***
Department of Botany, University of Delhi, Delhi-110014, India

e-mail :
*souravsinghdeo@gmail.com
Received : 30.07.2018; Revised: 06.11.2018; Accepted and Published online: 15.11.2018

  ABSTRACT

Excoecaria agallocha is an important mangrove-associate medicinal plant. Owing to the enormous demand for the drug, the plant has been subjected to crude and destructive utilization leading to its depletion from the natural habitats. The present work has been undertaken to investigate reproductive biology of this species such as vegetative and reproductive phenology, floral biology, pollination mechanism and breeding behavior subsidized projects for the management and conservation of this important mangrove associate species. The study was undertaken at various Mangrove regions of the country with major sampling done at Odisha (Orissa, India) from 2004-2010. The reproductive was long (ca. seven months). Excoecaria agallocha, was an obligate cross-pollinated species. It is non-apomictic and required pollen vectors (wind and insects) for sexual reproduction. Main biotic biotic pollinators were Xylocopa sp., Apis dorsata, Chrysocoris stollii, Eristalinus arvorum and Eristalis solitus. Butterflies such as Euploea core, Anosia melanippus, Pieris brassicae, Tirumala limnaceae, and Hypolimnas bolina were also potential pollinators. Pollen tubes took 18 to 24 h for fertilization. The fruit is a three-lobed schizocarp, containing single seed in each of its three locules. At maturity the fruit dehisced with an explosion liberating the seeds while it still was attached to the parent tree

Keywords : Mangrove Associate species, Pollination Ecology of Mangroves

Volume : 11(1) pp. 38-50, 2019 Download PDF

 
 

Seed dormancy in Cardiocrinum cordatum var. glehnii (Liliaceae) and ways of its overcoming

O. G. Butuzova*, A. A. Torshilova and E. V. Andronova
Komarov Botanical Institute of Russian Academy of Sciences, St-Petersburg, 197376, Russia

e-mail :
*obutuzova@binran.ru
Received : 09. 11. 2018; Revised: 30.11.2018; Accepted and Published online: 01.12.2018

  ABSTRACT

Cardiocrinum cordatum (Thunb.) Makino var. glehnii (F. Schmidt) Hara (Liliaceae) a rare species is characterized by an underdeveloped embryo during dissemination and by the difficulty of seed germination. The aim of the work was to clarify the type of seed dormancy and optimization of seed reproduction in this species by combining various methods: germinating of seeds at different temperature regimes and the culture of isolated embryos in vitro in light and darkness. It was proved that C.cordatum var. glehnii has both the physiological inhibition of embryo postdevelopment as well as seed germination. It was found to be overcome under the influence of two factors: temperature and illumination. Physiological mechanism of inhibition of seed germination was removed only after prolonged exposure at low positive temperature (0-3°C). The results of the study allowed to solve finally the problem of the type of seed dormancy in C. cordatum var. glehnii and classify it as a deep complex morphophysiological one.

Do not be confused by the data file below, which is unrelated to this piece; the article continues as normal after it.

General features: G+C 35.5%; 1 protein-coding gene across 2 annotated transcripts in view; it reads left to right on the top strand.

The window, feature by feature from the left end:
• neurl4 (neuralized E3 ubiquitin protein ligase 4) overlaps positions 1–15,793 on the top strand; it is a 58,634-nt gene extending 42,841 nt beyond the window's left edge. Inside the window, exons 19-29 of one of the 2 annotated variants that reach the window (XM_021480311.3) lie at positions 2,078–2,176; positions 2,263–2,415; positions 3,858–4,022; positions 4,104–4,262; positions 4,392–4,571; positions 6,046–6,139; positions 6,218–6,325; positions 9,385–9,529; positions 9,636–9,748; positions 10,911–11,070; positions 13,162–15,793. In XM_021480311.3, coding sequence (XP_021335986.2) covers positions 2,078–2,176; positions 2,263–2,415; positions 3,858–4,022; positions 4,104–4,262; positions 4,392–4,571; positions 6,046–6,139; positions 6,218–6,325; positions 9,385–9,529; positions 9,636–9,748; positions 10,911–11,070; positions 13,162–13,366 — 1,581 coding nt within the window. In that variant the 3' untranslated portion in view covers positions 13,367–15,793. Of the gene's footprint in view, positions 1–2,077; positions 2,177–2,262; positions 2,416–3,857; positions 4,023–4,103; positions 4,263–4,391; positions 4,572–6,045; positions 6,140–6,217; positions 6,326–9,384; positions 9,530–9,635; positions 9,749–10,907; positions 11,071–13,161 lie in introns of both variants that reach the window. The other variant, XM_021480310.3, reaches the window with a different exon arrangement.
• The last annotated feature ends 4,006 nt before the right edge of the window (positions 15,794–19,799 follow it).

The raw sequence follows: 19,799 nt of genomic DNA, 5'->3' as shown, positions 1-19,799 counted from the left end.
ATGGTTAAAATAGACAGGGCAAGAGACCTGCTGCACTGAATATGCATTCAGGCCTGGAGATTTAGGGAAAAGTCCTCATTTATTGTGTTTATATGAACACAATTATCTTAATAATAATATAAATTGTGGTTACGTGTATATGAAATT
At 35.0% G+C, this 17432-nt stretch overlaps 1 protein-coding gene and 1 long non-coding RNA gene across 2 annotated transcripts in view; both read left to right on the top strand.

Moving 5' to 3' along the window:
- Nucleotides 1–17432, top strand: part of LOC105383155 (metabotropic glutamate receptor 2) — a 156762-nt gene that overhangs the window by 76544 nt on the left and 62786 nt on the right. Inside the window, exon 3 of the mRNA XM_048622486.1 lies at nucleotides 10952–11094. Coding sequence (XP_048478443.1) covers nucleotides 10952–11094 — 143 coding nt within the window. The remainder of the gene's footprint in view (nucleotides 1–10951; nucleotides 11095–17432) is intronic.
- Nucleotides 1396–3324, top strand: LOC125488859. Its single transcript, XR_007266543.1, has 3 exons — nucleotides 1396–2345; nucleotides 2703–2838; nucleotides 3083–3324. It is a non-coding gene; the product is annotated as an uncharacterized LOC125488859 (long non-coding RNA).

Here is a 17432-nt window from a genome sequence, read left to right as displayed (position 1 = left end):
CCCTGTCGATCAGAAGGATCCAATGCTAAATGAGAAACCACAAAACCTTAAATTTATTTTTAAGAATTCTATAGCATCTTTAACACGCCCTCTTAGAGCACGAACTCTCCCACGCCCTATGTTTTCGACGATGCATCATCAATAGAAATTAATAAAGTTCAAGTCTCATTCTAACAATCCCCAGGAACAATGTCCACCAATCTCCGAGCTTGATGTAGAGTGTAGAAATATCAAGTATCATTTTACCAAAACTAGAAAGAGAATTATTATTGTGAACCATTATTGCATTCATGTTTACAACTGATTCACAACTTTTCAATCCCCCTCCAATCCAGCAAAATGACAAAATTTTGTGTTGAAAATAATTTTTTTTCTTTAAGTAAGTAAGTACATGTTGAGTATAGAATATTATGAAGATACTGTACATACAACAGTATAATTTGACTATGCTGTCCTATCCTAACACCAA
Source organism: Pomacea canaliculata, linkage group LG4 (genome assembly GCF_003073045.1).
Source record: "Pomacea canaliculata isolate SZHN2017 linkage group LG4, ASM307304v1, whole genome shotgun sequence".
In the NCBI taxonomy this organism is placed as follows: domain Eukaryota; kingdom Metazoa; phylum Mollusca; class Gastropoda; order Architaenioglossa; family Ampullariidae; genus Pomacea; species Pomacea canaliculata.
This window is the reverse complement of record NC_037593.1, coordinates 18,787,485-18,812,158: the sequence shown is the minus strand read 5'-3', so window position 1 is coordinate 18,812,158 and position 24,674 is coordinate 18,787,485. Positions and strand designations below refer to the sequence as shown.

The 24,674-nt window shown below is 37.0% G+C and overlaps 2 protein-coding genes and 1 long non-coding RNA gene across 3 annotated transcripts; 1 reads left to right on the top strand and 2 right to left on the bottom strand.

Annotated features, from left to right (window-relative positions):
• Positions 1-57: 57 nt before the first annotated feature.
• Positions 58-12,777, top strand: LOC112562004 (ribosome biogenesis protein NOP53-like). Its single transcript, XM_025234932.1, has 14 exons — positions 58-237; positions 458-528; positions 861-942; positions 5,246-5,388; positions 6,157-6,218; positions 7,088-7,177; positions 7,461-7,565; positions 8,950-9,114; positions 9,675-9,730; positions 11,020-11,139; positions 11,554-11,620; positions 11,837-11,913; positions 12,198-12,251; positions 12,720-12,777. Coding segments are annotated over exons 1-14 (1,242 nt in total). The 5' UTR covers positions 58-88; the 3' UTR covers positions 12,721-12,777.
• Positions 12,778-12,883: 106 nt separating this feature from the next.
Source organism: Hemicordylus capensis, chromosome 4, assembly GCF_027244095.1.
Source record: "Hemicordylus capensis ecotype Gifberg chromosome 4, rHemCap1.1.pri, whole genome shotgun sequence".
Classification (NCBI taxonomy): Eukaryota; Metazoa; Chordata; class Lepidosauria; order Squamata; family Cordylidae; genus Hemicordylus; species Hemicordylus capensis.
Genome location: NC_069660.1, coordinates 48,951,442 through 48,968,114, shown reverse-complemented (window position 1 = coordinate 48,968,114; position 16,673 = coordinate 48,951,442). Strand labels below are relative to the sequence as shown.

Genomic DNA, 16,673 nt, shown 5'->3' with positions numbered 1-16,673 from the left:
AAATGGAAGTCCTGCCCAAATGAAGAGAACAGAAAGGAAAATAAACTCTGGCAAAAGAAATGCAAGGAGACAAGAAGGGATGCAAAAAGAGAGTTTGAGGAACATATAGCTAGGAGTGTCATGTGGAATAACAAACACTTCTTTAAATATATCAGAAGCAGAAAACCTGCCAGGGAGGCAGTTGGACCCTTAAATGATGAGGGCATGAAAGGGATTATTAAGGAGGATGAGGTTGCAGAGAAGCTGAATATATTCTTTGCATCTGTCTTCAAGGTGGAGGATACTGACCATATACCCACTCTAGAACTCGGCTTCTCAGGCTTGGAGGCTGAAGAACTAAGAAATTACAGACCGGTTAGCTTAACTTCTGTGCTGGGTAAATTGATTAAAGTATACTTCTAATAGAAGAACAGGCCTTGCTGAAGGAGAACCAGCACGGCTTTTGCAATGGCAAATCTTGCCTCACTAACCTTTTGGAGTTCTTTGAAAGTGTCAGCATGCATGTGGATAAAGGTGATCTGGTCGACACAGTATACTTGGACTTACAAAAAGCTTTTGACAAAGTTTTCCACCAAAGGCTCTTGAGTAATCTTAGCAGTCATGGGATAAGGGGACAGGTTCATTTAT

Keywords : Cardiocrinum cordatum var. glehnii, Liliaceae, dormancy, embryo culture.

Volume : 11(1) pp. 51-57, 2019 Download PDF

 
 

Nectar exploitation by distinct functional groups of floral visitors in a savanna shrub species

Camila Vaz de Souza and Elza Guimarães *
1
Graduation Program in Biological Sciences (Botany), São Paulo State University (UNESP),
Institute of Biosciences, Botucatu, Brazil

2
Department of Botany, São Paulo State University (UNESP), Institute of Biosciences, Botucatu, Brazil.

e-mail
:*elza.guimaraes@unesp.br
Received : 30.11.2018; Revised: 00.00.2018; Accepted and Published online: 00.00.2018

  ABSTRACT

Nectar is the main energy source exploited by floral visitors, being essential to the pollination of many outcrossing plant species. Bignoniaceae species interact with a wide variety of floral visitors, establishing most of their interactions with antagonists. Jacaranda caroba is a Bignoniaceae species that has an extensive interactions network, including pollinators, nectar robbers and nectar thieves. Thus, in this study we characterized the exploitation of floral nectar by different functional groups that visit Jacaranda caroba's flowers, aiming to better understand the potential role of the antagonists on mutualistic systems. For this, we performed a set of experiments in order to describe the nectar exploitation by each different functional group of floral visitors. We observed that the accumulated amount of nectar produced by J. caroba flowers was higher than the amounts found in flowers exposed to pollinators, nectar thieves and nectar robbers during the same period. This finding demonstrates that the three functional groups of bees exploited nectar as food resource. Additionally, we verified that all floral visitors, mutualists and antagonists, exploited nectar equally in terms of volume. It is remarkable that antagonists, nectar robbers together with nectar thieves, can exploit the resource almost to its entire depletion, which may interfere directly in the flower relationship with pollinators, by altering nectar availability.